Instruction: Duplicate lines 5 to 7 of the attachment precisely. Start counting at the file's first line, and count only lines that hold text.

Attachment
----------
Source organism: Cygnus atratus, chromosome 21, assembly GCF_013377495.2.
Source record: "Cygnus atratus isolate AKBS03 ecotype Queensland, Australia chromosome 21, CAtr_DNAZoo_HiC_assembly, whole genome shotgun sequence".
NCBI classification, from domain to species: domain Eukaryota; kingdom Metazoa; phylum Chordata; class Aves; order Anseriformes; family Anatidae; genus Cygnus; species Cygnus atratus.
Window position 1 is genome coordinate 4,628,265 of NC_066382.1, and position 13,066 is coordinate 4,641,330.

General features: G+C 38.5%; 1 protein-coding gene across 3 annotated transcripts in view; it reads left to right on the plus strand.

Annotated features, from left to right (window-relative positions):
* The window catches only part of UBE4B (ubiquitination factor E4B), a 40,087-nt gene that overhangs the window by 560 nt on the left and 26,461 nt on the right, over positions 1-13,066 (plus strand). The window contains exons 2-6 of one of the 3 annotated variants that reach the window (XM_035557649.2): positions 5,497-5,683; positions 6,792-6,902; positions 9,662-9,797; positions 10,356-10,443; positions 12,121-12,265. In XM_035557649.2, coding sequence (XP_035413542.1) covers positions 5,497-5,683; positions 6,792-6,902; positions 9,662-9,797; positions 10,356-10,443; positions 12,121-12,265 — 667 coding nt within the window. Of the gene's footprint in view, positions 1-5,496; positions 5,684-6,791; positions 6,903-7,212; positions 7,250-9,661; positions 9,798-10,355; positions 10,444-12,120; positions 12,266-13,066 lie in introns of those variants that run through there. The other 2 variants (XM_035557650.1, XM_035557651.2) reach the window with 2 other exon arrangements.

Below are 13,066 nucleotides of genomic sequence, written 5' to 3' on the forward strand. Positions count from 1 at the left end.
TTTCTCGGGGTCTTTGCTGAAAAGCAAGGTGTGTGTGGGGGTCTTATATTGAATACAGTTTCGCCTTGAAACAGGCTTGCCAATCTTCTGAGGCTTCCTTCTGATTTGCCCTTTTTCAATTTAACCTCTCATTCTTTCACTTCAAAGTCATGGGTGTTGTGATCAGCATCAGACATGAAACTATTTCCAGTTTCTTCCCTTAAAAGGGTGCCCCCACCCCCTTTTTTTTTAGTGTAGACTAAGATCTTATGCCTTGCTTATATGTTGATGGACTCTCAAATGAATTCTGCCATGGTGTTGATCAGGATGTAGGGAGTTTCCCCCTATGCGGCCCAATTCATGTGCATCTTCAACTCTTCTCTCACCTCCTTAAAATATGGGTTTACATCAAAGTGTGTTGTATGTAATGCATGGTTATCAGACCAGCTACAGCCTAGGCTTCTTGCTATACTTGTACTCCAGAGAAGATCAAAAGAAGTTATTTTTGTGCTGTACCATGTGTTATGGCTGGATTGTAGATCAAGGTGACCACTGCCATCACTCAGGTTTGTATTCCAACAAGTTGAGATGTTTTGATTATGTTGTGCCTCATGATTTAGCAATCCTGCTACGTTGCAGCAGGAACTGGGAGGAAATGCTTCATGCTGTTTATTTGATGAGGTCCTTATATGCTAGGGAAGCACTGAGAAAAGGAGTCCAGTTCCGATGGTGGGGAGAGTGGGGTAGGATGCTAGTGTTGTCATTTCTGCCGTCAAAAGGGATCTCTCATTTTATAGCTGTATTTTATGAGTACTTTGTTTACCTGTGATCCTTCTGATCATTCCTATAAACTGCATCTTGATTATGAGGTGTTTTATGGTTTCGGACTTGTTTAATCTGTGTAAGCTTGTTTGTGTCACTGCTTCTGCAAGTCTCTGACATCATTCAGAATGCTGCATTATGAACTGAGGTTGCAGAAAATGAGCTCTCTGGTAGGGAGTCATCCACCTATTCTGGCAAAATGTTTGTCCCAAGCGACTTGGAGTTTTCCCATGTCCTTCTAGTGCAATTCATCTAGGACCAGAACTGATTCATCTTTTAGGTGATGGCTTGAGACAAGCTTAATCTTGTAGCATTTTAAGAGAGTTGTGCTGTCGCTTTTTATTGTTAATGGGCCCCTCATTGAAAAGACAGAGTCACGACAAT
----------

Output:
General features: G+C 38.5%; 1 protein-coding gene across 3 annotated transcripts in view; it reads left to right on the plus strand.

Annotated features, from left to right (window-relative positions):
* The window catches only part of UBE4B (ubiquitination factor E4B), a 40,087-nt gene that overhangs the window by 560 nt on the left and 26,461 nt on the right, over positions 1-13,066 (plus strand). The window contains exons 2-6 of one of the 3 annotated variants that reach the window (XM_035557649.2): positions 5,497-5,683; positions 6,792-6,902; positions 9,662-9,797; positions 10,356-10,443; positions 12,121-12,265. In XM_035557649.2, coding sequence (XP_035413542.1) covers positions 5,497-5,683; positions 6,792-6,902; positions 9,662-9,797; positions 10,356-10,443; positions 12,121-12,265 — 667 coding nt within the window. Of the gene's footprint in view, positions 1-5,496; positions 5,684-6,791; positions 6,903-7,212; positions 7,250-9,661; positions 9,798-10,355; positions 10,444-12,120; positions 12,266-13,066 lie in introns of those variants that run through there. The other 2 variants (XM_035557650.1, XM_035557651.2) reach the window with 2 other exon arrangements.